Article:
Fata Organa

Poetry by Bridget Gage-Dixon Art by Mae LuIMG_20150213_004233
n. a flash of real emotion glimpsed in someone sitting across the room


A noble error this lurch toward the luminous,

your body quickens, you unfix your lips.

She ropes a wisp of hair around your finger

settles a quivering hand on her hip,

The pair of you proffer yourselves

to the steel blade of desire.


She is all sinew, you smoke,

She flowing mane and frailty,

you muscle and ruse.

You spark suddenly, she glows

beneath your gaze.


There are always several versions of this same story;

Some end with a symphony of sensuality

others in a slow march to the harsh cadence

of goodbye.


Of course she cannot know this now

but I was once the woman turning always toward you

once you were the man turning constantly away.

It was me then, igniting underneath you

back before I dissolved into cinder and slag.





Black sky dangles above the thin bones

of a garden trellis, on a chaise beneath it

you curl your spine to meet the knees

you’ve fold against your chest,

all your life you’ve tucked tragedy

into your pockets, secrets moldering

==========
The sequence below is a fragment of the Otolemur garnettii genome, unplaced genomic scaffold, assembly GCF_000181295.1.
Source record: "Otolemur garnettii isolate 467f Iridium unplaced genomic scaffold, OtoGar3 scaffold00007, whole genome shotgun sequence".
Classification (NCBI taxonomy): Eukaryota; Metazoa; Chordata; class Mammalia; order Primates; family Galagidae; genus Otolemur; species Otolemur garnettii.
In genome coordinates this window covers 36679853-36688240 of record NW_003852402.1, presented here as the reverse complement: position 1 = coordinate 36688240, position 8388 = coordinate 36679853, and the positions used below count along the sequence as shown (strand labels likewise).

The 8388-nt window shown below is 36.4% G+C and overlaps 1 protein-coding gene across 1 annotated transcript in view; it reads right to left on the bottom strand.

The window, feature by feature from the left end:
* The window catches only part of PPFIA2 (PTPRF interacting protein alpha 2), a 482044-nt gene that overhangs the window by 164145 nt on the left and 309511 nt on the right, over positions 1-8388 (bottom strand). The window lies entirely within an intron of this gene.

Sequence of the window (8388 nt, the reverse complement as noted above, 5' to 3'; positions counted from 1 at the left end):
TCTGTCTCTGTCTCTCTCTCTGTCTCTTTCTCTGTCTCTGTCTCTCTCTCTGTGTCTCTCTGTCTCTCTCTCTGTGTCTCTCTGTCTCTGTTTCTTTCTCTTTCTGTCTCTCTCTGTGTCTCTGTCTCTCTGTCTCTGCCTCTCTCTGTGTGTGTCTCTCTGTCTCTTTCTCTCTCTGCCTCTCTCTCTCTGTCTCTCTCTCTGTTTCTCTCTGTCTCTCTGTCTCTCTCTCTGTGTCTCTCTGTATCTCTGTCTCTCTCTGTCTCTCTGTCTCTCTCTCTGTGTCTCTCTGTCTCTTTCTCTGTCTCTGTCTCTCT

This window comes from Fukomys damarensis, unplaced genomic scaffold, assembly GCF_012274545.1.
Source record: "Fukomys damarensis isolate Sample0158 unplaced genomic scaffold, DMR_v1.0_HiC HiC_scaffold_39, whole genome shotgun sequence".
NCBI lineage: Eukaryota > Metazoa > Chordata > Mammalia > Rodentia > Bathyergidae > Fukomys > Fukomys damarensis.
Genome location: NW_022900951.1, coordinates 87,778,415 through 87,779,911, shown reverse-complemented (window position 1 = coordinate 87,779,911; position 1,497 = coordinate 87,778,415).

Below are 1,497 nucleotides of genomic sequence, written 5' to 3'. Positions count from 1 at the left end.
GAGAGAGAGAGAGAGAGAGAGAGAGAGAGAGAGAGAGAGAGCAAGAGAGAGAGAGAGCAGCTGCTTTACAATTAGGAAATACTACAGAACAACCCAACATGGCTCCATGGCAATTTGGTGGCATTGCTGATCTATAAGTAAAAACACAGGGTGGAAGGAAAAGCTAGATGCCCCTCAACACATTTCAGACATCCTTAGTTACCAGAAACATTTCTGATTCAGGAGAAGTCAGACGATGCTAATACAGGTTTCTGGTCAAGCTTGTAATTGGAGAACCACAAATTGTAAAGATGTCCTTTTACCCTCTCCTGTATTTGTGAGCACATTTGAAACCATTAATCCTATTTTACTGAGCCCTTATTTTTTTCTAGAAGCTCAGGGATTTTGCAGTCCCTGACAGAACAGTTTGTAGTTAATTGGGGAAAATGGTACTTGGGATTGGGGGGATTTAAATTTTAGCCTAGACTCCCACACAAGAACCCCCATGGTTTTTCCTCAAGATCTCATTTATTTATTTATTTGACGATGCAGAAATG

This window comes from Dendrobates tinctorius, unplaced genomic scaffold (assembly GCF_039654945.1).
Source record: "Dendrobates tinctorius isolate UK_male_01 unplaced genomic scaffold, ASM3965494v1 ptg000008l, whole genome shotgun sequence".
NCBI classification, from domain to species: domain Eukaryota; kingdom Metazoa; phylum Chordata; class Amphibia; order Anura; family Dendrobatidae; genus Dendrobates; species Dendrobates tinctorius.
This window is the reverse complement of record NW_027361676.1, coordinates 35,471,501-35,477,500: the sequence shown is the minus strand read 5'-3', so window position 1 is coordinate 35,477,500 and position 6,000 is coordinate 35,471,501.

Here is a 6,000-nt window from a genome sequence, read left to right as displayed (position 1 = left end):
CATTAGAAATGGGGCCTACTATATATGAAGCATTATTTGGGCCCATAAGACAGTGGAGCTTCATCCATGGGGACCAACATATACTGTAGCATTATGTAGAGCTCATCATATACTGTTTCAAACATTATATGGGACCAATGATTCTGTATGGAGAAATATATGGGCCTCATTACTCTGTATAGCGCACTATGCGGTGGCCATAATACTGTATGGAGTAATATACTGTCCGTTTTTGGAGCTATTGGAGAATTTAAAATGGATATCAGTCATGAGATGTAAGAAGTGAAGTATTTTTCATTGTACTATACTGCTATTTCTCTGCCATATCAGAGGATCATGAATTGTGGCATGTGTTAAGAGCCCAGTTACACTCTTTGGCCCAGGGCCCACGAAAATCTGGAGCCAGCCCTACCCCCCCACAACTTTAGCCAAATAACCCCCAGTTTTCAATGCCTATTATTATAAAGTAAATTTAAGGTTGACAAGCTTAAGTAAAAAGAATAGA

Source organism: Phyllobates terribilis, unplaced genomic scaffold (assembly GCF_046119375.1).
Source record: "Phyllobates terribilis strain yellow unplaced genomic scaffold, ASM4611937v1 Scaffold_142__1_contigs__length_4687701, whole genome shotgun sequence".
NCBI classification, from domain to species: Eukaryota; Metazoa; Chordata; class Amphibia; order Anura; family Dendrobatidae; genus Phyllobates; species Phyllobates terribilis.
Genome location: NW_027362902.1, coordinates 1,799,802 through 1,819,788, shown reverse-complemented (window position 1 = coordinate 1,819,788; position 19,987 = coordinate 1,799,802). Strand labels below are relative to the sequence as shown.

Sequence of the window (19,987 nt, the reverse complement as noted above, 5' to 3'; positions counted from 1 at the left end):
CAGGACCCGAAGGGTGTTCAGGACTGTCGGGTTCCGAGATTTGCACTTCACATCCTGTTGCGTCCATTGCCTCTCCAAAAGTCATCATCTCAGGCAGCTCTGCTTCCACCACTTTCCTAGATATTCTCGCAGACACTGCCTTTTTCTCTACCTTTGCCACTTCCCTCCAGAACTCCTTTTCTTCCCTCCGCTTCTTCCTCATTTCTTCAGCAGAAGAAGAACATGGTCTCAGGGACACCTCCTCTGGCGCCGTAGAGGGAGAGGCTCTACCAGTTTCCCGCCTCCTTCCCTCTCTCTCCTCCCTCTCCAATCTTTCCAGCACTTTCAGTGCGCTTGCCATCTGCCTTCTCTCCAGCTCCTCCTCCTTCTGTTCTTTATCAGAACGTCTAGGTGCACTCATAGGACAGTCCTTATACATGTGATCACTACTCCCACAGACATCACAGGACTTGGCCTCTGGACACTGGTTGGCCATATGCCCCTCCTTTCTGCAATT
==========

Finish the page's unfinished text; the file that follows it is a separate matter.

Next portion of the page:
just out of sight.


Your hands, clasped, are covered

by a constellation of blue veins

memory, an unrelenting maelstrom,

thunders through you, a swift, sharp strike

to split persistent shadows.


There are words you cannot

bring your tongue to form,

a hundred wasps you’ve swallowed

they drone inside your throat.

You press them, when possible,

into your pleated heart, in the empty space

between each rib.


You look up through the maze of pole and wire,

past the lines that grid the heavens,

through the tarnish of street lamp,

you can almost see the boy you were

before the sky split open,

before moon went blind,

back when god survived.


Corn Rows

With the comb’s sharp black teeth

she scratches out a straight line,

lifts a section of coarse strands

neatly between her fingers, trying again

to teach to me to tame my daughter’s hair.

Her hands, familiar with the twist and turns

of braid, work without her eyes,

instruction flows seamlessly

as she twines hair with one hand,

with the other applies a thick blue balm.


I have bought the beads, the salve,

the tiny black bands to keep the braids

in place, but this is a skill I’ve yet to master,

to pull them tight enough to cling to scalp.


My daughter fidgets on the floor,

feet folded beneath her she rocks,

crashes, like a rogue wave into couch

and then recedes wincing as her aunt

tugs, tightens, does what I cannot,

twists tumult into order.


See more Mae Lu art on Instagram/Facebook at : Maelustudio33

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Global artists and writers dedicated to sharing creativity around the world.

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